A few pre-Thanksgiving items:

• International Journal of Modern Physics A has a new issue with “Featured Topic” part I of a discussion of the proposed Chinese supercollider project. The high profile contributions are from C. N. Yang, China should not build a supercollider at this time, and a response from David Gross: Why China should build the Great Collider. Both I think do a good job of making the case for and against the project, with the central question that of the high cost. If this was a $1 billion project there would be no question it would get done, and if it was a$100 billion project it could never happen. The problem is that the order of magnitude is $10 billion. There are some other contributions to the debate, including sensible pro-collider pieces by Yifang Wang and Weimin Wu. There’s also a bizarre piece by Henry Tye, making an ad hominem argument against Yang, based on the fact that in 1980 Yang was skeptical about the future of high energy physics. I’m afraid that this doesn’t work very well as an argument against Yang, whose prediction of no post-1980 breakthroughs looks unfortunately prescient these days. • According to the New York Times, one possibly imminent non-HEP breakthrough is a Microsoft quantum computer. Their project grew out of one they funded led by topologist Mike Freedman. • Last weekend there was a celebration at Caltech of John Schwarz’s 75th birthday. No slides or video of talks it seems. I’ve wondered what Susskind’s take on supersymmetry is these days, so curious what might have been in his talk entitled “Supersymmetry and the Limits of What We Know”. • Howard Burton was the founding director of Perimeter, helping to get it off the ground and turn it into the success it has become (Sabine Hossenfelder here notes that the term of the current director Neil Turok is up and wonders who is next). In recent years Burton has been running something he calls Ideas Roadshow, and now has a new blog called In Search of Refinement. He writes about a recent event with Roger Penrose, discussing his new book, and has kind things to say about my review of the book. Ideas Roadshow now has accumulated a significant number of interesting interviews, worth your while if you’re looking for high-quality but not free internet content to support. Update: One more. Yet more private funding for US scientific research. The New York Times reports on the Simons Foundation Flatiron Institute, a planned$80 million/year, 200 employee research institute. The focus will be on computational work, and doing better science by freeing scientists from having to apply for grants.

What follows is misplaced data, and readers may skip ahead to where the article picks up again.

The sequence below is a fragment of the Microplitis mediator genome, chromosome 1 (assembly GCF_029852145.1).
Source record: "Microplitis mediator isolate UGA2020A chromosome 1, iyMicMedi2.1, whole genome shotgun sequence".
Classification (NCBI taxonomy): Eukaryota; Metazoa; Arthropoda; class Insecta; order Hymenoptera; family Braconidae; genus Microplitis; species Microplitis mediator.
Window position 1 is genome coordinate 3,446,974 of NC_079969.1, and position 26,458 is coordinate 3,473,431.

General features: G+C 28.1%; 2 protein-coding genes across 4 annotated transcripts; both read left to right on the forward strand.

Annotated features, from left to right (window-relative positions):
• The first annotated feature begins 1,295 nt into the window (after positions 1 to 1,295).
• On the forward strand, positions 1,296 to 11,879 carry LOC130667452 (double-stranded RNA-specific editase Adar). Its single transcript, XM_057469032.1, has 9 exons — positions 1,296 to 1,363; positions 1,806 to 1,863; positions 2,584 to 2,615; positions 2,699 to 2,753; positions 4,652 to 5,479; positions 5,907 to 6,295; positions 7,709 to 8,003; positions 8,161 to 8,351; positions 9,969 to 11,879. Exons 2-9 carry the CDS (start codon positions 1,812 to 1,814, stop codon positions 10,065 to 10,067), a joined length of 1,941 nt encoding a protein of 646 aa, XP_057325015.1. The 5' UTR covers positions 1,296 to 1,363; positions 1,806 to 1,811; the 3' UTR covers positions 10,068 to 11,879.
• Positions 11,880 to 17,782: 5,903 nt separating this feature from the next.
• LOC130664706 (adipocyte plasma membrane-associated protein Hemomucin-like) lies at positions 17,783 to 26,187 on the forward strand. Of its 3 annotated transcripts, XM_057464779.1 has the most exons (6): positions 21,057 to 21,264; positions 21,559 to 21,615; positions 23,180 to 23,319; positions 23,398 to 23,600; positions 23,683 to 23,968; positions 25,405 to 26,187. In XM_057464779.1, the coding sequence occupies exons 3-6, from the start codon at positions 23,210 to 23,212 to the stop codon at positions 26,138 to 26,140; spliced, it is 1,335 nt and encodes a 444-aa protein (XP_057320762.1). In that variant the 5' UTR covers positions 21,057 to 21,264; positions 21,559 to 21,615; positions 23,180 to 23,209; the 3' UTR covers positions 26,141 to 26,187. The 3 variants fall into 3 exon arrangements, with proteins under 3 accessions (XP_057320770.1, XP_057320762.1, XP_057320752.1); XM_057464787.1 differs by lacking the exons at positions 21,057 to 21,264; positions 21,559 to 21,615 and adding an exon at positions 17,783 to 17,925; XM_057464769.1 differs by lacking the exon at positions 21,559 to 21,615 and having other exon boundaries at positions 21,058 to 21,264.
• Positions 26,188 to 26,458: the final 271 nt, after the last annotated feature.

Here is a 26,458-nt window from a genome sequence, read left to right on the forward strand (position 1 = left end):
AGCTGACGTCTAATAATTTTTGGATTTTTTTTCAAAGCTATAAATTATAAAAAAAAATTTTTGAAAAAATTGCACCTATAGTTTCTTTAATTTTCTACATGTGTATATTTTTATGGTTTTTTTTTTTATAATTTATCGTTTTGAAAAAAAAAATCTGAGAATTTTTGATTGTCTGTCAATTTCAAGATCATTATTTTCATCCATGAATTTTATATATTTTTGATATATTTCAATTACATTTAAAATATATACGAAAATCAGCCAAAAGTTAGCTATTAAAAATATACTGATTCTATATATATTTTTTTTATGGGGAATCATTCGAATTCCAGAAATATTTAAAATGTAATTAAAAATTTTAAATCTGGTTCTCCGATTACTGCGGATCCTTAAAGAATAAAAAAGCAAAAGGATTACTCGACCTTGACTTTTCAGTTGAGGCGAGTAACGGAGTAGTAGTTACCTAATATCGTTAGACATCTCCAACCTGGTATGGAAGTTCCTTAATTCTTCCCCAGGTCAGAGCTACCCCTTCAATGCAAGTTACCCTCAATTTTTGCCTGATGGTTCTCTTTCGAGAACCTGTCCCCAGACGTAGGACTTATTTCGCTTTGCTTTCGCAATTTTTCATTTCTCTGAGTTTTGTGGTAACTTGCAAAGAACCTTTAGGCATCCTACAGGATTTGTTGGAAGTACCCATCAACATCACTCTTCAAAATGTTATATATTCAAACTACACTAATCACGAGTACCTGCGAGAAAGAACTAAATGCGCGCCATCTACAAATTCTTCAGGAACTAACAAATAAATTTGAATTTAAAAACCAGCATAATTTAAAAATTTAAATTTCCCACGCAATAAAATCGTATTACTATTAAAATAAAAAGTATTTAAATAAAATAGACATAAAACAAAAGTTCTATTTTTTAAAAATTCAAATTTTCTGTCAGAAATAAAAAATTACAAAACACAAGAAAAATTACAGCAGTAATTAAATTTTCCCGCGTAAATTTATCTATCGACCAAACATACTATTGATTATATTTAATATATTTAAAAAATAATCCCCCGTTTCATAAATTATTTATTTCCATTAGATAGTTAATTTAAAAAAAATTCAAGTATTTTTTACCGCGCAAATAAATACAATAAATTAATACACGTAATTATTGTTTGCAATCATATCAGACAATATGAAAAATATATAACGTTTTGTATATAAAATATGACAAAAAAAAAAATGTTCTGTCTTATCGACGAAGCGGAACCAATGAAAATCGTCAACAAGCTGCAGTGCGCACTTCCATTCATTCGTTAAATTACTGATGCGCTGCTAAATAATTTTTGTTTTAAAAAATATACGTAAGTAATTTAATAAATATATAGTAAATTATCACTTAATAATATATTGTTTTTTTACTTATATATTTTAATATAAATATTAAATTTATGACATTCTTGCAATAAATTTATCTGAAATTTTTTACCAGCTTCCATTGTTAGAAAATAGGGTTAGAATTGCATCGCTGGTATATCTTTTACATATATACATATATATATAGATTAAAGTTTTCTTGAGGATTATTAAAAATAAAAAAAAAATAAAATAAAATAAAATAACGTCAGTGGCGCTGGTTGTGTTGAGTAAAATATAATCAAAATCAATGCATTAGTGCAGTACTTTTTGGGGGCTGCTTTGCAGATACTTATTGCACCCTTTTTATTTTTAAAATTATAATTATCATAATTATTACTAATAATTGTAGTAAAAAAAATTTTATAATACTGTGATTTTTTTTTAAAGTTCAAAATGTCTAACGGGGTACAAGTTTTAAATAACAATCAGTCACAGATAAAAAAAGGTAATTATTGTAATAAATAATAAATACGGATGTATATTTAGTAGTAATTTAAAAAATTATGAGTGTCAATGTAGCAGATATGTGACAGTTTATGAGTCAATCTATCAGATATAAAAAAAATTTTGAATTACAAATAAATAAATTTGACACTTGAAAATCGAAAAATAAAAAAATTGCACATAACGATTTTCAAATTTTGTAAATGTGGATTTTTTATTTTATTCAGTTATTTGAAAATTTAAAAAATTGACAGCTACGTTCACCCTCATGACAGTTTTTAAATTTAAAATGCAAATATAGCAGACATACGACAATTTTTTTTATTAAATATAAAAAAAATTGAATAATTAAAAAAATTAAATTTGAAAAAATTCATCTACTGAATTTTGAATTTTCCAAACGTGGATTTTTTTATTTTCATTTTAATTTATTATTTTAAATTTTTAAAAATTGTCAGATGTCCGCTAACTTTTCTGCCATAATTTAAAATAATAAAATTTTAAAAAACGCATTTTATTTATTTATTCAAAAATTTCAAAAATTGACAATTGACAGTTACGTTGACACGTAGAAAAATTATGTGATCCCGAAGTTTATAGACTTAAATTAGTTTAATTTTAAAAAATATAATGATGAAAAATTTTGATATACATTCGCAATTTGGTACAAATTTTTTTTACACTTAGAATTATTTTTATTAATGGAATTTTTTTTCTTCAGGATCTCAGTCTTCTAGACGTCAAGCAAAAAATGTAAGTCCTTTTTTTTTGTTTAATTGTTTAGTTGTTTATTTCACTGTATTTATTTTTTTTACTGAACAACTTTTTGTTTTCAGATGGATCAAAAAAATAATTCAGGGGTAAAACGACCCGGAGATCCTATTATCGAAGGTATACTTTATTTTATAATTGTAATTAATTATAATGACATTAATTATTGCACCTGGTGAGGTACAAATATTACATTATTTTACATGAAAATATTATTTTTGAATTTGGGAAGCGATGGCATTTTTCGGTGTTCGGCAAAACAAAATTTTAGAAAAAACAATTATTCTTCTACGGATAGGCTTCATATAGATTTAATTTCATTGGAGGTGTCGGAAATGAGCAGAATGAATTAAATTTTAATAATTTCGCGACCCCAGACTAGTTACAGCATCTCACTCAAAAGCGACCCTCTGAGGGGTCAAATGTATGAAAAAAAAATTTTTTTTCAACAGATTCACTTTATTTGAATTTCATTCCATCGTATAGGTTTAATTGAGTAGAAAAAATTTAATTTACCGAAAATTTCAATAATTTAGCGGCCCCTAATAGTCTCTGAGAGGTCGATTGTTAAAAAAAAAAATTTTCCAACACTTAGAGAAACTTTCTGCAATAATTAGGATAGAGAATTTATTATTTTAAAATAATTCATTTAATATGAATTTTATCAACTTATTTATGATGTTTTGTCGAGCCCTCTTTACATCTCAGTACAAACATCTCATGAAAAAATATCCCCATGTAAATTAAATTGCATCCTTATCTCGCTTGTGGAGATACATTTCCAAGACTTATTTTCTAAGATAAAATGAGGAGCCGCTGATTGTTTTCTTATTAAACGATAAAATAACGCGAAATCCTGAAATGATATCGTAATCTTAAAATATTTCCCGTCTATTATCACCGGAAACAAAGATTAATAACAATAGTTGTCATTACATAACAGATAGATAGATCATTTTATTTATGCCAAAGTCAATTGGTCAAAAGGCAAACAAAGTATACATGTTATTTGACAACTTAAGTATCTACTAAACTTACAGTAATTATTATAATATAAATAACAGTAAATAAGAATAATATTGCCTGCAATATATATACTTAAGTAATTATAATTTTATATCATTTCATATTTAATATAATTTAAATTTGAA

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### 21 Responses to Various Links

1. Another Anon says:

Neil Turok’s term “about to run out” means May 2018. He’ll probably just get renewed.

https://www.perimeterinstitute.ca/news/neil-turok-appointed-second-term-perimeter-s-director-and-lazaridis-bohr-chair

2. Abbyyorker says:

Paywalled, the whole thing which is strange as its public commentary drawn from unpaid sources. I’d like to see what yang says.

How come he didn’t win two Nobel prizes?

Paywalled, the whole thing which is strange as its public commentary drawn from unpaid sources.

The IJMPA? I haven’t checked all of the papers, but the Yang was just nagwalled (one has to register).

4. curious says:

” Chinese supercollider”

Peter do you think a Chinese supercollider should be funded, or is that money better spent elsewhere?

From what i read elsewhere they are hoping to achieve 50km radius and perhaps 50-70 TEV collision, which for the price doesn’t sound like a large leap over LHC of 14 TEV.

5. Peter Woit says:

curious,
I don’t know enough about the situation in China to have an informed opinion on this. Yang’s argument is that China is still too poor a country to do this, but the situation there is changing rapidly. I would support such a project in the US, don’t want to engage in the usual simplistic arguments about government spending on anything (please anyone who wants to do this, resist the temptation).

6. Jeff M says:

Peter,

Is there any expectation that you would see anything new at 50TEV? What would the point be of that sort of collider? When people were considering the superconducting collider in the states, or the LHC, the expectation was that you would find the Higgs. I don’t see any expectation that anyone is going to find anything at 50 TEV, for that matter, I don’t see anything at 500TEV, no?

7. Peter Woit says:

Jeff M,